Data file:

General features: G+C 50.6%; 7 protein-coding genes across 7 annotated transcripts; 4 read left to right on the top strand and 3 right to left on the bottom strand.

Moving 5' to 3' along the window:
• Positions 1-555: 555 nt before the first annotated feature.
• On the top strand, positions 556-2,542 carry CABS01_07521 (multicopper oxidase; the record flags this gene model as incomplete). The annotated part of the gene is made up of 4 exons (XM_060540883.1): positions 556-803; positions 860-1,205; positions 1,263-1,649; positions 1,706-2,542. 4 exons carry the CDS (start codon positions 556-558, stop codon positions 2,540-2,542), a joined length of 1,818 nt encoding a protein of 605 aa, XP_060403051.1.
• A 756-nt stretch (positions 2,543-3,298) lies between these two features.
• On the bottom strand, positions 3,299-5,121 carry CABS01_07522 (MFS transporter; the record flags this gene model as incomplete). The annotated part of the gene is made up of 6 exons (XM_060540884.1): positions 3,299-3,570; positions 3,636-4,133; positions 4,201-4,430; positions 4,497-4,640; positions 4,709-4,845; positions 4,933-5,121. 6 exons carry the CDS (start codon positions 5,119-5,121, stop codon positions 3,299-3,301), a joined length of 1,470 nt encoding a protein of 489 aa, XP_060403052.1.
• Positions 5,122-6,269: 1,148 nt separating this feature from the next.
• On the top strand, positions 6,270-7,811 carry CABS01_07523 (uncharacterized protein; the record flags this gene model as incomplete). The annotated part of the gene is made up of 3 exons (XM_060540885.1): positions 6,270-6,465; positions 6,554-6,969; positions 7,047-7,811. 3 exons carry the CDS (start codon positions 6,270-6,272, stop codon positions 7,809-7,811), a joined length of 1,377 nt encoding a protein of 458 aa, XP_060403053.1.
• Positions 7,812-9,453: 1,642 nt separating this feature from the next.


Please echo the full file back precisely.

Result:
General features: G+C 50.6%; 7 protein-coding genes across 7 annotated transcripts; 4 read left to right on the top strand and 3 right to left on the bottom strand.

Moving 5' to 3' along the window:
• Positions 1-555: 555 nt before the first annotated feature.
• On the top strand, positions 556-2,542 carry CABS01_07521 (multicopper oxidase; the record flags this gene model as incomplete). The annotated part of the gene is made up of 4 exons (XM_060540883.1): positions 556-803; positions 860-1,205; positions 1,263-1,649; positions 1,706-2,542. 4 exons carry the CDS (start codon positions 556-558, stop codon positions 2,540-2,542), a joined length of 1,818 nt encoding a protein of 605 aa, XP_060403051.1.
• A 756-nt stretch (positions 2,543-3,298) lies between these two features.
• On the bottom strand, positions 3,299-5,121 carry CABS01_07522 (MFS transporter; the record flags this gene model as incomplete). The annotated part of the gene is made up of 6 exons (XM_060540884.1): positions 3,299-3,570; positions 3,636-4,133; positions 4,201-4,430; positions 4,497-4,640; positions 4,709-4,845; positions 4,933-5,121. 6 exons carry the CDS (start codon positions 5,119-5,121, stop codon positions 3,299-3,301), a joined length of 1,470 nt encoding a protein of 489 aa, XP_060403052.1.
• Positions 5,122-6,269: 1,148 nt separating this feature from the next.
• On the top strand, positions 6,270-7,811 carry CABS01_07523 (uncharacterized protein; the record flags this gene model as incomplete). The annotated part of the gene is made up of 3 exons (XM_060540885.1): positions 6,270-6,465; positions 6,554-6,969; positions 7,047-7,811. 3 exons carry the CDS (start codon positions 6,270-6,272, stop codon positions 7,809-7,811), a joined length of 1,377 nt encoding a protein of 458 aa, XP_060403053.1.
• Positions 7,812-9,453: 1,642 nt separating this feature from the next.